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Likelihood Estimation of DSGE Models with Epstein-Zin Preferences

  • Ralph S.J. Koijen

    (New York University and Tilburg University)

  • Jules H. van Binsbergen

    (Duke University,)

  • Juan F. Rubio-Ramírez

    (Duke University and Federal Reserve Bank of Atlanta.)

  • Jesus Fernandez-Villaverde

    (University of Pennsylvania)

This paper illustrates how to perform likelihood-based inference in dynamic stochastic general equilibrium (DSGE) models with Epstein-Zin preferences. This class of preferences has recently become a popular device to account for asset pricing observations and other phenomena that are challenging to address within the traditional state-separable utility framework. However, there has been little econometric work in the area, particularly from a likelihood perspective, because of the difficulty in computing an equilibrium solution to the model and in deriving the likelihood function. To fill this gap, we build a real business cycle model with Epstein-Zin preferences and long run growth, solve it with perturbation techniques, and evaluate its likelihood with the particle filter. We estimate the model using U.S. macro and yield curve data. We discuss the ability of the model to explain the business cycle, asset prices, the comovements between these two, and the implications of our point estimates for the welfare cost of the business cycle.

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File URL: https://www.economicdynamics.org/meetpapers/2008/paper_1099.pdf
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Paper provided by Society for Economic Dynamics in its series 2008 Meeting Papers with number 1099.

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Date of creation: 2008
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Handle: RePEc:red:sed008:1099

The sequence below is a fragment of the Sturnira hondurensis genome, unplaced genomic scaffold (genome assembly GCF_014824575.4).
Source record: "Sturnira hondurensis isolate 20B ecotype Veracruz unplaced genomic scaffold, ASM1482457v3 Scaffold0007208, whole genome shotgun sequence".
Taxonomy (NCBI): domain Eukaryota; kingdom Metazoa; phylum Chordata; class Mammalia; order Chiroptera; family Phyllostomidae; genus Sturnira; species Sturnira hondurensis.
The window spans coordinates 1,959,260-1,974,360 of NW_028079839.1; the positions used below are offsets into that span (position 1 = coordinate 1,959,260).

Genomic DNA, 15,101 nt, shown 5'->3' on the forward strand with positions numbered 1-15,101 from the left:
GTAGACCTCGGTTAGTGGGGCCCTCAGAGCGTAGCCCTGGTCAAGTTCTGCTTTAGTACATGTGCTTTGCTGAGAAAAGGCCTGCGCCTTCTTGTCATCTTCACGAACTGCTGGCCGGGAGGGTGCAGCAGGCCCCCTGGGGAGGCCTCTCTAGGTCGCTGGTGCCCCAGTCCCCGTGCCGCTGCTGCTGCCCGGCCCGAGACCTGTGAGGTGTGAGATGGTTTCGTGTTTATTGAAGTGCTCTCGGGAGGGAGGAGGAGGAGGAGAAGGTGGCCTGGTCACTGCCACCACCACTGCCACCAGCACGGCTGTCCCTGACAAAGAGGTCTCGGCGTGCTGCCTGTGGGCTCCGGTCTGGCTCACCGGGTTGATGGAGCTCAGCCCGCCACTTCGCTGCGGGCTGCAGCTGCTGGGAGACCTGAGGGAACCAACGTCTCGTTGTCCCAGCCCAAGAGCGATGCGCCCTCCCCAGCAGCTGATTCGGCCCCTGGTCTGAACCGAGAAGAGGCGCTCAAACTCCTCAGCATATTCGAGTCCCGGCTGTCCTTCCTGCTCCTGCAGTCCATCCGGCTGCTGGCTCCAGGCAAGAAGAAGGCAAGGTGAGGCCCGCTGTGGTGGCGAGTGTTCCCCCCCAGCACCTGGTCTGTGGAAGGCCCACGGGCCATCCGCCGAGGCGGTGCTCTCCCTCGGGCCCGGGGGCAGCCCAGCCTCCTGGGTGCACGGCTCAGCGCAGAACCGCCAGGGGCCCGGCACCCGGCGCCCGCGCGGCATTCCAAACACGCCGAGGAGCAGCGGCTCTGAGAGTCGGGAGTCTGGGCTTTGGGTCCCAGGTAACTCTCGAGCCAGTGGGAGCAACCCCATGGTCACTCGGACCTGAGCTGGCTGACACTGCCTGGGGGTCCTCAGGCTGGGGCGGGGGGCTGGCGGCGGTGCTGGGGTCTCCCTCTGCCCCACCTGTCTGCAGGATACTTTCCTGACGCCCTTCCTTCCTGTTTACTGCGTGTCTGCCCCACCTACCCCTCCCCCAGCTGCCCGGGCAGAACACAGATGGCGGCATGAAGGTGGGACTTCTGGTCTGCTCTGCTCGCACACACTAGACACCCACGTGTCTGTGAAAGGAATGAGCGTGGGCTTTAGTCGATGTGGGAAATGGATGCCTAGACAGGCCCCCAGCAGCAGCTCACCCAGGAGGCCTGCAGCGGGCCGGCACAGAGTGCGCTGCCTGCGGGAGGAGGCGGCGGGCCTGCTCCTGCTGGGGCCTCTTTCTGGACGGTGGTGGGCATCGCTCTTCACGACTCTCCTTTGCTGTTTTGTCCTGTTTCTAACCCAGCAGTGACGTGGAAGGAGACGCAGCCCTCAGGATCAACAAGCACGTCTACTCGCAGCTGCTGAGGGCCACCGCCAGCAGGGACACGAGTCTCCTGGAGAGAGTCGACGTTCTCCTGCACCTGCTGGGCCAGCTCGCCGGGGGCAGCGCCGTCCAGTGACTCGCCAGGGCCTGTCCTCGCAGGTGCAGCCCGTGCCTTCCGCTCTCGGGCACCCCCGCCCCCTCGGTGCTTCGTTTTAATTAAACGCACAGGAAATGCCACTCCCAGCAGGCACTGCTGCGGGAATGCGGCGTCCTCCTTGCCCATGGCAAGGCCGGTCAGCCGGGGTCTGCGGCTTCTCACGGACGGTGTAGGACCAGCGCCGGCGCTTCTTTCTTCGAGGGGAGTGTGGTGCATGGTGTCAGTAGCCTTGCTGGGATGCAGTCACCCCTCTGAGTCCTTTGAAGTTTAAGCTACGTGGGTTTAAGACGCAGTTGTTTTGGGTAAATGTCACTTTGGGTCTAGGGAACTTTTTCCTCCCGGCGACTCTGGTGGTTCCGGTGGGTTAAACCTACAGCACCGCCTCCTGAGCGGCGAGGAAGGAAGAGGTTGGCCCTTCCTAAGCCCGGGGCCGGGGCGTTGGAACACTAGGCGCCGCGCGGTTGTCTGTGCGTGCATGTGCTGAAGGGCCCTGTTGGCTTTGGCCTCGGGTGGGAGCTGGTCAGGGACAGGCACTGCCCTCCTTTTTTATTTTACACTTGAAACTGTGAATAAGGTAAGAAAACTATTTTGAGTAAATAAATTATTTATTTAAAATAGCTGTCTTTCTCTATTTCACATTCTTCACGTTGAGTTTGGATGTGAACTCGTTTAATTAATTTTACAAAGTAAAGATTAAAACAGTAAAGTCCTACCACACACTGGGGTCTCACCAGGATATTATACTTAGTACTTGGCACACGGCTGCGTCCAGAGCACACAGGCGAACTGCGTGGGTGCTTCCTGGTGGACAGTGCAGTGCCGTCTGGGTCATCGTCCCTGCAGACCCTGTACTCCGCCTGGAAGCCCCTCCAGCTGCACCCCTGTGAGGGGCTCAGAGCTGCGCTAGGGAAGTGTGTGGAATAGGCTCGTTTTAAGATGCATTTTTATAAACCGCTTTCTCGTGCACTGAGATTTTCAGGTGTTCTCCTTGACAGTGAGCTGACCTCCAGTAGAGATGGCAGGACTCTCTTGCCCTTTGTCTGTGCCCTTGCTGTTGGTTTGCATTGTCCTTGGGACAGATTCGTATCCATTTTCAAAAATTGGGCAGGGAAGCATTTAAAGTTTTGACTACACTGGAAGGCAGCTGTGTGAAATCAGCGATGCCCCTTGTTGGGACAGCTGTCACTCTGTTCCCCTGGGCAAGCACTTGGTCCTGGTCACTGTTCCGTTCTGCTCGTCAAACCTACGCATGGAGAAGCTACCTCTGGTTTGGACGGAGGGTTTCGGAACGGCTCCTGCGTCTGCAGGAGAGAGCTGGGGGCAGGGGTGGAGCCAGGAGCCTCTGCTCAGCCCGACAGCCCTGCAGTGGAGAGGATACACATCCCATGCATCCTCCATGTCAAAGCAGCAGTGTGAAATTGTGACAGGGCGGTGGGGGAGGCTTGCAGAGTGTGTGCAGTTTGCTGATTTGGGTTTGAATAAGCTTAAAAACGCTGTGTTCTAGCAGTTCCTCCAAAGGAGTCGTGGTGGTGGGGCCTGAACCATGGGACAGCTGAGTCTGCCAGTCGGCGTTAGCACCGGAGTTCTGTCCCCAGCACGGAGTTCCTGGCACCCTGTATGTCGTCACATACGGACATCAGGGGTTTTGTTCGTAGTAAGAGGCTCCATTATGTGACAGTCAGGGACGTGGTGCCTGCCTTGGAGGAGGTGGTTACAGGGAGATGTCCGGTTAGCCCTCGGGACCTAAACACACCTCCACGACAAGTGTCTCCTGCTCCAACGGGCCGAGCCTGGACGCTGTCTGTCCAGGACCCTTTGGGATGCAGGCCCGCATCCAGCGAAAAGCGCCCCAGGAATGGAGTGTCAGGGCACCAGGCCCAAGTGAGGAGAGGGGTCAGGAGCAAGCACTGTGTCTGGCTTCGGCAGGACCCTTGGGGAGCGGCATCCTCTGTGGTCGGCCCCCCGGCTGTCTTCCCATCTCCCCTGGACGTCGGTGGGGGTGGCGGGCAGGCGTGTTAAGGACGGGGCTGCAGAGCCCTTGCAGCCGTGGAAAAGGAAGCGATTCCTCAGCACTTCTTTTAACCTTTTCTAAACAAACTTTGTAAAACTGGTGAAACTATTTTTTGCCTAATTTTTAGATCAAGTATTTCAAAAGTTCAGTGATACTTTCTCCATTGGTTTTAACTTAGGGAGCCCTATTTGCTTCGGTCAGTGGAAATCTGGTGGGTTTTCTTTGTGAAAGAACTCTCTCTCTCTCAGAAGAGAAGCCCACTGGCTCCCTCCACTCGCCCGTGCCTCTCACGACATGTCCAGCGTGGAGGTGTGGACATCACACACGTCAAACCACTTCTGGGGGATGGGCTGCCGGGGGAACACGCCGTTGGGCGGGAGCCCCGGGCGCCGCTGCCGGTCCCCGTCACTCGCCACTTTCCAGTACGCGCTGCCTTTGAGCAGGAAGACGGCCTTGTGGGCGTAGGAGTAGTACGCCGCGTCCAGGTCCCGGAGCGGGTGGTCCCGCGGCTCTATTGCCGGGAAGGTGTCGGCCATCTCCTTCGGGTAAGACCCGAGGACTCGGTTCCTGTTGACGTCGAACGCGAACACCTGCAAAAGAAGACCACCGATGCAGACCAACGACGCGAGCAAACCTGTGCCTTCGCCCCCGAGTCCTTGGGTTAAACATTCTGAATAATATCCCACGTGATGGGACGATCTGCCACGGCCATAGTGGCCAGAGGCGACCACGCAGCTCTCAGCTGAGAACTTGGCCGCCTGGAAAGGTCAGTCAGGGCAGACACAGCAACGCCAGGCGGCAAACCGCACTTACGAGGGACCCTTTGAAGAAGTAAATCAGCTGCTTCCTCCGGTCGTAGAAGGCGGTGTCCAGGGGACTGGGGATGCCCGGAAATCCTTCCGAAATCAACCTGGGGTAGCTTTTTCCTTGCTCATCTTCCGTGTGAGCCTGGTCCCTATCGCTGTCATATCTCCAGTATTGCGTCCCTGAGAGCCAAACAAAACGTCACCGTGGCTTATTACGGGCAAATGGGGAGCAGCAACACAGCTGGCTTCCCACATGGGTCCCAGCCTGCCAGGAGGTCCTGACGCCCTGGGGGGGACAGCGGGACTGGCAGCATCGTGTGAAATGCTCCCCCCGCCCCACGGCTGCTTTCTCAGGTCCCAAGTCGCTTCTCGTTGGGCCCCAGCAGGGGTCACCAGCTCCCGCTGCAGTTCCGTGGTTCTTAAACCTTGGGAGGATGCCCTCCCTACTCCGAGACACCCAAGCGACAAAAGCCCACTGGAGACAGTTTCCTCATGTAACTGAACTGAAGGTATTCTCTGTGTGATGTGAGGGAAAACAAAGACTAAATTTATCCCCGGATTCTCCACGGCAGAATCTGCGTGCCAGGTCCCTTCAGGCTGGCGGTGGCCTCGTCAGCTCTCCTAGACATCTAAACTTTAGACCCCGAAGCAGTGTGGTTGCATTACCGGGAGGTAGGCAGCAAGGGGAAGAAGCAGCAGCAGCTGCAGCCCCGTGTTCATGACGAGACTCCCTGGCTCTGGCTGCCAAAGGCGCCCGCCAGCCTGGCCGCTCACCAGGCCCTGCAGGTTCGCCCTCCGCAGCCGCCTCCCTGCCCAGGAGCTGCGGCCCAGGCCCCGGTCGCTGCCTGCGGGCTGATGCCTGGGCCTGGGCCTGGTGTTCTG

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  1. Christopher A. Sims & Tao Zha, 2004. "Were there regime switches in U.S. monetary policy?," Working Paper 2004-14, Federal Reserve Bank of Atlanta.
  2. Claudio Campanale & Rui Castro & Gian Luca Clementi, 2010. "Asset Pricing in a Production Economy with Chew-Dekel Preferences," Review of Economic Dynamics, Elsevier for the Society for Economic Dynamics, vol. 13(2), pages 379-402, April.
  3. Levine, Paul & Pearlman, Joseph G. & Pierse, Richard, 2007. "Linear-quadratic approximation, external habit and targeting rules," Working Paper Series 0759, European Central Bank.
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  5. Dario Caldara & Jesus Fernandez-Villaverde & Juan F. Rubio-Ramirez & Wen Yao, 2009. "Computing DSGE Models with Recursive Preferences," PIER Working Paper Archive 09-018, Penn Institute for Economic Research, Department of Economics, University of Pennsylvania.
  6. Manuel S. Santos & Adrian Peralta-Alva, 2005. "Accuracy of Simulations for Stochastic Dynamic Models," Econometrica, Econometric Society, vol. 73(6), pages 1939-1976, November.
  7. Hansen, Lars Peter & Sargent, Thomas J & Tallarini, Thomas D, Jr, 1999. "Robust Permanent Income and Pricing," Review of Economic Studies, Wiley Blackwell, vol. 66(4), pages 873-907, October.
  8. Ravi Bansal & Amir Yaron, 2000. "Risks for the Long Run: A Potential Resolution of Asset Pricing Puzzles," NBER Working Papers 8059, National Bureau of Economic Research, Inc.
  9. John Y. Campbell, 1993. "Understanding Risk and Return," NBER Working Papers 4554, National Bureau of Economic Research, Inc.
  10. TallariniJr., Thomas D., 2000. "Risk-sensitive real business cycles," Journal of Monetary Economics, Elsevier, vol. 45(3), pages 507-532, June.
  11. John Y. Campbell, 1992. "Intertemporal Asset Pricing Without Consumption Data," NBER Working Papers 3989, National Bureau of Economic Research, Inc.
  12. Mariano M. Croce, 2006. "Welfare Costs, Long Run Consumption Risk, and a Production Economy," 2006 Meeting Papers 582, Society for Economic Dynamics.
  13. Jim Dolmas, 2007. "Real business cycle dynamics under first-order risk aversion," Working Papers 0704, Federal Reserve Bank of Dallas.
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